Long term storage preparation
If storing a vehicle for the winter or longer, a few precautionary steps can make a difference.
 Basic procedures for storing a car for a significant length of time
- Change the oil before storing.
- If possible, keep tires off the ground. Major advantages are not to cause flat spots on the tires, another being less area for rodents to grab and climb upon. Use jack stands to accomplish this.
- Add fuel stabilizer.
- Place cardboard or newspaper under the car to highlight any leaks that may develop while in storage.
- Clean and treat interior to prevent cracking.
- Inspect entire vehicle for issues that can be corrected during winter months.
- When running a vehicle during storage time, be sure to bring it up to full operating temperature, and keep it there for a while. This will prevent internal condensation in the engine and oil.
- For long term storage, one of the most important things that you can do is to remove the spark plugs and squirt some light oil into the cylinders then rotate the engine a couple turns, then screw the plugs back in finger tight. This will keep your pistons and rings from seizing. When you then take it out of storage you can remove the plugs and spin the engine over with the starter to remove most of the oil. Then re-install the plugs and your ready to start your engine. Or you could use a product known as fogging oil. It is in a spray can and you spray it down the intake while running at a high idle then you finally allow the engine to choke down and die. This will coat everything in the upper cylinders with a light lubricant.
- You can place a vehicle on four jackstands that are sitting in oil drain pans, pour a small amount of used oil in the pans so that the bottom is completely covered. This will prevent rodents from entering your vehicle because they won't cross the oil.
It's obviously always better to store a vehicle in a climate-controlled environment. This isn't always possible, so if there's going to be a lot of heat or sunshine on the vehicle, protect the dash with a sun screen and a UV protectant. Cover the upholstery w/sheets to keep the sun off it. A breathable fabric car cover can provide a good amount of protection both indoors and outdoors if tied down properly. Avoid cheap covers- they can damage the finish.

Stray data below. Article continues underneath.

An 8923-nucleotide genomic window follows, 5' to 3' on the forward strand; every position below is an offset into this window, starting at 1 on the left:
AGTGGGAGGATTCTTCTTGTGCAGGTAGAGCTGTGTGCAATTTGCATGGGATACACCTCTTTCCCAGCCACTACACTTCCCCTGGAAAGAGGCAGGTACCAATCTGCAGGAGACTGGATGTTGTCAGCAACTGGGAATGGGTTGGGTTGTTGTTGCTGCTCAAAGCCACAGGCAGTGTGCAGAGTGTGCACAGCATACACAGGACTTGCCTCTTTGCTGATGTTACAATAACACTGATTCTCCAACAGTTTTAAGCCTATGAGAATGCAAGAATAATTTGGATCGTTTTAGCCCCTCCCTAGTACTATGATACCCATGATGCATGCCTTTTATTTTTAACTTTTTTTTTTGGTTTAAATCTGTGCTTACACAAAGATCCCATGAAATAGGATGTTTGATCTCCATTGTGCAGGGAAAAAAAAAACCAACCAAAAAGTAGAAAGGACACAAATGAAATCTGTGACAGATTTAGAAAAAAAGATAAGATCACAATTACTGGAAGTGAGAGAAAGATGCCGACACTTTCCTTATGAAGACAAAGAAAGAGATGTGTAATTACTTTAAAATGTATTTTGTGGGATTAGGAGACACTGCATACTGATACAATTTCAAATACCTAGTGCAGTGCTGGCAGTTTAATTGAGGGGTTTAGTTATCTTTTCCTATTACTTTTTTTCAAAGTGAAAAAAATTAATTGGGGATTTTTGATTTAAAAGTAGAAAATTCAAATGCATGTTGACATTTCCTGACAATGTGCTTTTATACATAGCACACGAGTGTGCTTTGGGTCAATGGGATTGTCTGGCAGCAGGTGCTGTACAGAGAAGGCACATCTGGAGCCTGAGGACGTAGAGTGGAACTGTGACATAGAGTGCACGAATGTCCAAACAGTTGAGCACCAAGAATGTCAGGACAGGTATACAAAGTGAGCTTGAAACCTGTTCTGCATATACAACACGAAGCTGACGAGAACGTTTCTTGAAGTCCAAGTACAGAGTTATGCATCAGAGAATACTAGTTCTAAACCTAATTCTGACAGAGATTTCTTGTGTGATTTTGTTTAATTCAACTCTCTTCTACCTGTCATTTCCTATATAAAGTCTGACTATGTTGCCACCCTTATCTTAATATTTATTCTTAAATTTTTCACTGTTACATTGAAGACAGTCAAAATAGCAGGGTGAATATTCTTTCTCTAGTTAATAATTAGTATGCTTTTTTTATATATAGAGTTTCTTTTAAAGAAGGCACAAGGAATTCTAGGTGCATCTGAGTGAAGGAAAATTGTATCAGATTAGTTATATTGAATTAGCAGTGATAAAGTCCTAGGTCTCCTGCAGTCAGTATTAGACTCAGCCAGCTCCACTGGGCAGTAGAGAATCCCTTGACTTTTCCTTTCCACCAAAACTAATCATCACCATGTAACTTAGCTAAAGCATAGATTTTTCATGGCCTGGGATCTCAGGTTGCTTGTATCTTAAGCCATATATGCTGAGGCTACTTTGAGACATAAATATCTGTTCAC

Pressure can build up if the vehicle is sealed with the windows closed, etc. If there is a vent, open it a bit to allow the pressure to equalize, or crack a window a bit, unless this is outdoors.
Check anti-freeze for proper freeze protection. Tools are available from cheap to expensive for testing the effectiveness of coolant for freeze and boil over protection. An easy to use and accurate method is to use test strips. They are simply dipped into a sample of the coolant and the color change will indicate the coolant condition.
Disconnect the battery cable and keep the battery on a battery storage tender or regulated trickle charger. If the vehicle is computer controlled, at start up the engine may run rough until the computer relearns and resets itself.
A neat tool that can test both battery acid and coolant is the Extech Portable Refractometer.